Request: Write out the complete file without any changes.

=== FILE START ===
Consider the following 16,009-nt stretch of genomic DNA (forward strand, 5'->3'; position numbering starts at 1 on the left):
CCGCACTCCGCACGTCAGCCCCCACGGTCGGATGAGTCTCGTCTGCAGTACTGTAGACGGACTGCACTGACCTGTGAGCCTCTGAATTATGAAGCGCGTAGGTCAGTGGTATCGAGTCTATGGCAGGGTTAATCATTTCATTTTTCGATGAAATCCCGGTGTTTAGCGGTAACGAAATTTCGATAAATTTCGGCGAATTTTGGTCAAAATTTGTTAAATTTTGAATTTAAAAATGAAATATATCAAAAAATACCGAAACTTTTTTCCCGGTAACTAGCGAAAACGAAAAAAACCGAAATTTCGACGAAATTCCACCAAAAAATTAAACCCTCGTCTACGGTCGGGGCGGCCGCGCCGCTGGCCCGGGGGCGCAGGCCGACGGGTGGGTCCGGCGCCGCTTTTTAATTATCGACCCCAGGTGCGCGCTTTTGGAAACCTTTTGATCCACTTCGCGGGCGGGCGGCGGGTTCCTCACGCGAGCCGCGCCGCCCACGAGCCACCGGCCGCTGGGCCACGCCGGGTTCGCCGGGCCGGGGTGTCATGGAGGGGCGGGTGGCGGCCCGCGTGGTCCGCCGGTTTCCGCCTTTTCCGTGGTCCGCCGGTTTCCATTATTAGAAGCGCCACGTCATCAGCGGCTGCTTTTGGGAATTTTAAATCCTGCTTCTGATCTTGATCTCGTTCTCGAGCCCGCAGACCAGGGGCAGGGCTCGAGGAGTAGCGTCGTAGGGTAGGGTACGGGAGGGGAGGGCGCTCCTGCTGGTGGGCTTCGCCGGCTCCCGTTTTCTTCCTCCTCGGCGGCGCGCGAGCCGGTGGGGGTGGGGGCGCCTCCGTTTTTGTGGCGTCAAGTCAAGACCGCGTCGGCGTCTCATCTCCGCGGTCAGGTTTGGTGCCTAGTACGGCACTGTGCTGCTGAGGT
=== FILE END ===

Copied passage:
Consider the following 16,009-nt stretch of genomic DNA (forward strand, 5'->3'; position numbering starts at 1 on the left):
CCGCACTCCGCACGTCAGCCCCCACGGTCGGATGAGTCTCGTCTGCAGTACTGTAGACGGACTGCACTGACCTGTGAGCCTCTGAATTATGAAGCGCGTAGGTCAGTGGTATCGAGTCTATGGCAGGGTTAATCATTTCATTTTTCGATGAAATCCCGGTGTTTAGCGGTAACGAAATTTCGATAAATTTCGGCGAATTTTGGTCAAAATTTGTTAAATTTTGAATTTAAAAATGAAATATATCAAAAAATACCGAAACTTTTTTCCCGGTAACTAGCGAAAACGAAAAAAACCGAAATTTCGACGAAATTCCACCAAAAAATTAAACCCTCGTCTACGGTCGGGGCGGCCGCGCCGCTGGCCCGGGGGCGCAGGCCGACGGGTGGGTCCGGCGCCGCTTTTTAATTATCGACCCCAGGTGCGCGCTTTTGGAAACCTTTTGATCCACTTCGCGGGCGGGCGGCGGGTTCCTCACGCGAGCCGCGCCGCCCACGAGCCACCGGCCGCTGGGCCACGCCGGGTTCGCCGGGCCGGGGTGTCATGGAGGGGCGGGTGGCGGCCCGCGTGGTCCGCCGGTTTCCGCCTTTTCCGTGGTCCGCCGGTTTCCATTATTAGAAGCGCCACGTCATCAGCGGCTGCTTTTGGGAATTTTAAATCCTGCTTCTGATCTTGATCTCGTTCTCGAGCCCGCAGACCAGGGGCAGGGCTCGAGGAGTAGCGTCGTAGGGTAGGGTACGGGAGGGGAGGGCGCTCCTGCTGGTGGGCTTCGCCGGCTCCCGTTTTCTTCCTCCTCGGCGGCGCGCGAGCCGGTGGGGGTGGGGGCGCCTCCGTTTTTGTGGCGTCAAGTCAAGACCGCGTCGGCGTCTCATCTCCGCGGTCAGGTTTGGTGCCTAGTACGGCACTGTGCTGCTGAGGT